Quote of the Day – 2012-01-06

By Weer’d Beard, in a comment at Jay G’s place.

This year I’m seeing Politics as a Chess game. I see no good moves, but I see a LOT of sacrifices that might move some better pieces into play.

Senator Elisabeth Warren, and a 2nd Term of Barack Obama are two of those moves.

He’s right. This election year is looking more and more like a year we’ll have to sacrifice for an advantage in the long run. I’ve been saying for a while now that the idea that “we have to get Obama out no matter what” is surrendering the war to win one battle. On the other hand, if we surrender this battle, we are in a position to hold the line (or at least keep the enemy’s advance to an absolute minimum) while reinforcing our resources across the board – and most importantly, reorganizing our command structure – before our next push.

Or, to break from the metaphor: The Republicans are expected to hold control of Congress this time around (and may even gain full control of the Senate). If the Republican candidate wins, no matter who that ends up being, Congress will reflexively defer to him on pretty much every issue, and especially on Supreme Court nominations. Does anyone really think Romney’s nominations will be any better whatsoever than Obama’s? Does anyone think Santorum or Perry will nominate anyone who is not a social conservative that will base their decisions more on their religious beliefs than the Constitution (especially Santorum)? Does anyone really think they have a clue what Gingrich’s nominees will look like at all?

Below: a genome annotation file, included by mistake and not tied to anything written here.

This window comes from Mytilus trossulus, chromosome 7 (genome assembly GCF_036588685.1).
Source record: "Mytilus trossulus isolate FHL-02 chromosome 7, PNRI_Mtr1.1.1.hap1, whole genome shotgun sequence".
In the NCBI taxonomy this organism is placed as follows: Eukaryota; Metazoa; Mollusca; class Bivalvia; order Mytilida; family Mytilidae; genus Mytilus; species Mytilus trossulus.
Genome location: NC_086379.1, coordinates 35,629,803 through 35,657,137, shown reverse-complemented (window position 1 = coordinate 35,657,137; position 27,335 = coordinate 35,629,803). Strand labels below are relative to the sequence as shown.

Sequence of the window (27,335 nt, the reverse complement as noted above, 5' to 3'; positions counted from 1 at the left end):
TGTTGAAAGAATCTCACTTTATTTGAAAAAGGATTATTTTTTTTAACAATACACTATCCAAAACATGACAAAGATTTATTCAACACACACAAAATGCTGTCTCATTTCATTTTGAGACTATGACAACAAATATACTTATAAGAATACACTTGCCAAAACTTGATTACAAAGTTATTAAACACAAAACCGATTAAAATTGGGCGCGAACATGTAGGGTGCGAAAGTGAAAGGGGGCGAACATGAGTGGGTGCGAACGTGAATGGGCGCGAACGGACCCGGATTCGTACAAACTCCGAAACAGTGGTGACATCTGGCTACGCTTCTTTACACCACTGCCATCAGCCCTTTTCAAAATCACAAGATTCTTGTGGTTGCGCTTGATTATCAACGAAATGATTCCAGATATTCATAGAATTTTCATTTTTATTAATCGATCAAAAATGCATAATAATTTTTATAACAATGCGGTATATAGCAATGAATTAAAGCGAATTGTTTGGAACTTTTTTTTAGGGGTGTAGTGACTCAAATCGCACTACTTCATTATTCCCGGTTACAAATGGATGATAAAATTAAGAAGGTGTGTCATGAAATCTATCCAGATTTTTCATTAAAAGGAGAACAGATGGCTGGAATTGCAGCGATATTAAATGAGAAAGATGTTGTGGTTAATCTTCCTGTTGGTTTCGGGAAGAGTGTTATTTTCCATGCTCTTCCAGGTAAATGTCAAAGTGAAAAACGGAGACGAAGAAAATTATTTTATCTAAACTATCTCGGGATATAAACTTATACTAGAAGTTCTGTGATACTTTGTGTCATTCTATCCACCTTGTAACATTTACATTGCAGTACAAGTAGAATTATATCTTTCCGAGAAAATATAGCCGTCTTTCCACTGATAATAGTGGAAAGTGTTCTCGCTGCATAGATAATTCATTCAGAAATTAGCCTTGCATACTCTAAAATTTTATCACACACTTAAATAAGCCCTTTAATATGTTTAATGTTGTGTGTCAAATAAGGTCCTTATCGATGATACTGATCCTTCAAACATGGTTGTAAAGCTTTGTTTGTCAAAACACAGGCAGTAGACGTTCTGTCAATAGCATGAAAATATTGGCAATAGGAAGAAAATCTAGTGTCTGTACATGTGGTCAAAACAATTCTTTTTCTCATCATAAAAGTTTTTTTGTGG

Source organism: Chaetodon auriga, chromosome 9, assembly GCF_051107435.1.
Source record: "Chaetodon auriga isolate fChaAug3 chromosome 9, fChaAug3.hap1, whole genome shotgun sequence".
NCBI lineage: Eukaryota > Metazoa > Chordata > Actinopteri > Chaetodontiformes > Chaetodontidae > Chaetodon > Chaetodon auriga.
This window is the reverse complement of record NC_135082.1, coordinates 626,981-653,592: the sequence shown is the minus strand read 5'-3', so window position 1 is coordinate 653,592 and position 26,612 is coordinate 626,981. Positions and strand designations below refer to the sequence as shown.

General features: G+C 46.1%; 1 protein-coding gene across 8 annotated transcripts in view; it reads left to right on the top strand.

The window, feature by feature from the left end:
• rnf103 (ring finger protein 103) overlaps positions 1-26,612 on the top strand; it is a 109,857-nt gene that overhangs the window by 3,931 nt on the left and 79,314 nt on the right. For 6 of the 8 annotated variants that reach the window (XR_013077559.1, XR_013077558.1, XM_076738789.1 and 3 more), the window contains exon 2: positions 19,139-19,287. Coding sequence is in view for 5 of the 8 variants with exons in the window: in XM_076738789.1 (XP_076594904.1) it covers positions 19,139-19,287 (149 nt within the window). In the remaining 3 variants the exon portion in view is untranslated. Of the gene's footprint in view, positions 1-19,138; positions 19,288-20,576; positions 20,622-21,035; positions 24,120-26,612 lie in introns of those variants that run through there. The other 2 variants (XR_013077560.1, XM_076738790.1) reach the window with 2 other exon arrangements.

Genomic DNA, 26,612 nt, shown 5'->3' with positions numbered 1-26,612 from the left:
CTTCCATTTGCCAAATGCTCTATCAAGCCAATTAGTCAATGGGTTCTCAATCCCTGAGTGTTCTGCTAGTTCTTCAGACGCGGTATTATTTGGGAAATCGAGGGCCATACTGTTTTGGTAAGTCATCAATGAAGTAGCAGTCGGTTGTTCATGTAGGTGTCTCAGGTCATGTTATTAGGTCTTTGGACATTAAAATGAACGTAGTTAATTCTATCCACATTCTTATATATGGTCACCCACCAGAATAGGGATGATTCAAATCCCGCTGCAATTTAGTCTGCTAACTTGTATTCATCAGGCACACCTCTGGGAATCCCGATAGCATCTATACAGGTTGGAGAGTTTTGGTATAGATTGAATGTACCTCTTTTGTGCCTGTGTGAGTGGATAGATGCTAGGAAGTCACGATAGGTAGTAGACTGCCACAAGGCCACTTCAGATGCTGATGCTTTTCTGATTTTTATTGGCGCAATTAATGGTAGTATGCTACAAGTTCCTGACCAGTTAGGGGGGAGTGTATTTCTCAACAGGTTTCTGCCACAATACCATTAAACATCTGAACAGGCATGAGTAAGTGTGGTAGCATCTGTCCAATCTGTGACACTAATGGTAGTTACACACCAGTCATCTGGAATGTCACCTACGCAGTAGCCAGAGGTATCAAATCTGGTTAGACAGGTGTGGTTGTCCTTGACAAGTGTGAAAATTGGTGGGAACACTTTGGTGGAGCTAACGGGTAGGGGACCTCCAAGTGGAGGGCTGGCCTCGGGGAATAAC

On the other hand, if Obama wins, Congress will reflexively oppose him on pretty much every issue, even on Supreme Court nominations. While it’s true that, based on history, there’s very little chance of derailing those nominations, some opposition is always more effective than none at all, and there’s always the chance that it will make him more cautious about those nominations. In the meantime, that reflexive opposition will keep his chances of causing damage through legislation to a minimum.

While that holding action is going on, we will have time to point out to the Republican leadership that the party lost because the slate of candidates was unacceptable. That the current status quo for presidential candidates will not stand, and will only cost them voters.

And if they can’t get that message, and turn the party away from the current path of big government, social nanny state candidates, then they deserve to hemorrhage voters, and the battle won’t have mattered anyway because the war is already lost.


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